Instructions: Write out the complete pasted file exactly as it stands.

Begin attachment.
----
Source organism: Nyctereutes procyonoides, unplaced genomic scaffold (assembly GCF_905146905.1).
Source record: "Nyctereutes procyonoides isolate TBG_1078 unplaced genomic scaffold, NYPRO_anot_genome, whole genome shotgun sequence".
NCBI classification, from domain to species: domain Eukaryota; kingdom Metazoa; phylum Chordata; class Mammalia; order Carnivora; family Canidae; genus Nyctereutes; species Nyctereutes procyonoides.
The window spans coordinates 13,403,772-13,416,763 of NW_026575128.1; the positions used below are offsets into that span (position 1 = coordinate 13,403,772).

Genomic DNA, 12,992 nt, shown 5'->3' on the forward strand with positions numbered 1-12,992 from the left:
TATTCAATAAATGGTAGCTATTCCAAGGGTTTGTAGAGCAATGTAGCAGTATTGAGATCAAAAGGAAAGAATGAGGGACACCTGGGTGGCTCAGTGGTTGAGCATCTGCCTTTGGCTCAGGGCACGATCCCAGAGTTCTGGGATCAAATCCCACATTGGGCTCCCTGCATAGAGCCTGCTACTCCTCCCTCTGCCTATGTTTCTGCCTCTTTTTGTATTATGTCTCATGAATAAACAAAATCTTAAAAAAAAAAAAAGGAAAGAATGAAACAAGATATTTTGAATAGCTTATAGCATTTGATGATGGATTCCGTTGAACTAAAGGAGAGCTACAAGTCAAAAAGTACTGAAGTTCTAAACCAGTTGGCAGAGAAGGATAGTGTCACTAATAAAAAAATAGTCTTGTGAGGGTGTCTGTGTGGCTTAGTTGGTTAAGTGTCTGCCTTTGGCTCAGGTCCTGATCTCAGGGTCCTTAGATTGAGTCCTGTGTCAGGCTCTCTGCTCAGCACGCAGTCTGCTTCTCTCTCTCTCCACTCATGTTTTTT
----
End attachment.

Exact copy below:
Source organism: Nyctereutes procyonoides, unplaced genomic scaffold (assembly GCF_905146905.1).
Source record: "Nyctereutes procyonoides isolate TBG_1078 unplaced genomic scaffold, NYPRO_anot_genome, whole genome shotgun sequence".
NCBI classification, from domain to species: domain Eukaryota; kingdom Metazoa; phylum Chordata; class Mammalia; order Carnivora; family Canidae; genus Nyctereutes; species Nyctereutes procyonoides.
The window spans coordinates 13,403,772-13,416,763 of NW_026575128.1; the positions used below are offsets into that span (position 1 = coordinate 13,403,772).

Genomic DNA, 12,992 nt, shown 5'->3' on the forward strand with positions numbered 1-12,992 from the left:
TATTCAATAAATGGTAGCTATTCCAAGGGTTTGTAGAGCAATGTAGCAGTATTGAGATCAAAAGGAAAGAATGAGGGACACCTGGGTGGCTCAGTGGTTGAGCATCTGCCTTTGGCTCAGGGCACGATCCCAGAGTTCTGGGATCAAATCCCACATTGGGCTCCCTGCATAGAGCCTGCTACTCCTCCCTCTGCCTATGTTTCTGCCTCTTTTTGTATTATGTCTCATGAATAAACAAAATCTTAAAAAAAAAAAAAGGAAAGAATGAAACAAGATATTTTGAATAGCTTATAGCATTTGATGATGGATTCCGTTGAACTAAAGGAGAGCTACAAGTCAAAAAGTACTGAAGTTCTAAACCAGTTGGCAGAGAAGGATAGTGTCACTAATAAAAAAATAGTCTTGTGAGGGTGTCTGTGTGGCTTAGTTGGTTAAGTGTCTGCCTTTGGCTCAGGTCCTGATCTCAGGGTCCTTAGATTGAGTCCTGTGTCAGGCTCTCTGCTCAGCACGCAGTCTGCTTCTCTCTCTCTCCACTCATGTTTTTT